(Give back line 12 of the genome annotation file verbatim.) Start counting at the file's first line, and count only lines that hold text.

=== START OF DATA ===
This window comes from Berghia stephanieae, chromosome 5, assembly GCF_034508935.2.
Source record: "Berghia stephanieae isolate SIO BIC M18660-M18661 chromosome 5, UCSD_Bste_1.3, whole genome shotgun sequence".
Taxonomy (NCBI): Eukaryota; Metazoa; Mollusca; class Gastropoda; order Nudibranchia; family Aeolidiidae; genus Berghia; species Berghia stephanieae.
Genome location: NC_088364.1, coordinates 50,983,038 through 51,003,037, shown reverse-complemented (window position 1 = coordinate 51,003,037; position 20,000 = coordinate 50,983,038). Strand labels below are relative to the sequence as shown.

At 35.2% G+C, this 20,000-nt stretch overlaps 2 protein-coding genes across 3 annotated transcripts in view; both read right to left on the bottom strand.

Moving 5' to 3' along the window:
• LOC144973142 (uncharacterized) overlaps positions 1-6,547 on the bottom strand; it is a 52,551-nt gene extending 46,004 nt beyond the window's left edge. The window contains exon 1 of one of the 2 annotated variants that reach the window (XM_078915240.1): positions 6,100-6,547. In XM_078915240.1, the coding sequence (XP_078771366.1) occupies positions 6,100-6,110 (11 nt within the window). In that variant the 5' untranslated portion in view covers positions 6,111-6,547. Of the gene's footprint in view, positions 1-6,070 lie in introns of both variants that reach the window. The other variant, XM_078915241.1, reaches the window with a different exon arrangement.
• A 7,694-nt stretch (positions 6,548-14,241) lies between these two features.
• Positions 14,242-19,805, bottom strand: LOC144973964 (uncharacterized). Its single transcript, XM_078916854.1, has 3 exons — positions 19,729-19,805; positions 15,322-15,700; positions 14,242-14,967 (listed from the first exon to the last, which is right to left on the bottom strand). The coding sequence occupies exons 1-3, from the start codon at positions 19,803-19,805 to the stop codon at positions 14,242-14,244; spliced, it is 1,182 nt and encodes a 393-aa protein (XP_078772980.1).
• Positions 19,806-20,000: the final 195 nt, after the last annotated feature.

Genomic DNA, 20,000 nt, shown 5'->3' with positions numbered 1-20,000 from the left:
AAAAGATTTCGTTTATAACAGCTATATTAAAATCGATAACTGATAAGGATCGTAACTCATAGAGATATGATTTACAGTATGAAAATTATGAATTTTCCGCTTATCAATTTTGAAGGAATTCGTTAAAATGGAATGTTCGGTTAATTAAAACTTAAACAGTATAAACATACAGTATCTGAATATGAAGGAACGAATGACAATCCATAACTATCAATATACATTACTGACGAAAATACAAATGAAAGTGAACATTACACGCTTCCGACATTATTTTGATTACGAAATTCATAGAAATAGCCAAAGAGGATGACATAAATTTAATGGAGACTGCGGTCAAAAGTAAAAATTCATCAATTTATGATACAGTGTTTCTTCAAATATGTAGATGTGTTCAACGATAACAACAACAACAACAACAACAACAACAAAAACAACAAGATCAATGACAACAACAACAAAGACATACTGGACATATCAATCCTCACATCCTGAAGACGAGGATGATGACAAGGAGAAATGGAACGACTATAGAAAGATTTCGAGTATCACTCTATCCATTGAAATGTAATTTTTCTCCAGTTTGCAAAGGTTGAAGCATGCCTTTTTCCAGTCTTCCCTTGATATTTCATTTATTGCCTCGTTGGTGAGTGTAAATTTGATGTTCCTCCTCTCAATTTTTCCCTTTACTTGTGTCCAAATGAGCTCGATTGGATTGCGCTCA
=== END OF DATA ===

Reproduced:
AAAAGATTTCGTTTATAACAGCTATATTAAAATCGATAACTGATAAGGATCGTAACTCATAGAGATATGATTTACAGTATGAAAATTATGAATTTTCCGCTTATCAATTTTGAAGGAATTCGTTAAAATGGAATGTTCGGTTAATTAAAACTTAAACAGTATAAACATACAGTATCTGAATATGAAGGAACGAATGACAATCCATAACTATCAATATACATTACTGACGAAAATACAAATGAAAGTGAACATTACACGCTTCCGACATTATTTTGATTACGAAATTCATAGAAATAGCCAAAGAGGATGACATAAATTTAATGGAGACTGCGGTCAAAAGTAAAAATTCATCAATTTATGATACAGTGTTTCTTCAAATATGTAGATGTGTTCAACGATAACAACAACAACAACAACAACAACAACAAAAACAACAAGATCAATGACAACAACAACAAAGACATACTGGACATATCAATCCTCACATCCTGAAGACGAGGATGATGACAAGGAGAAATGGAACGACTATAGAAAGATTTCGAGTATCACTCTATCCATTGAAATGTAATTTTTCTCCAGTTTGCAAAGGTTGAAGCATGCCTTTTTCCAGTCTTCCCTTGATATTTCATTTATTGCCTCGTTGGTGAGTGTAAATTTGATGTTCCTCCTCTCAATTTTTCCCTTTACTTGTGTCCAAATGAGCTCGATTGGATTGCGCTCA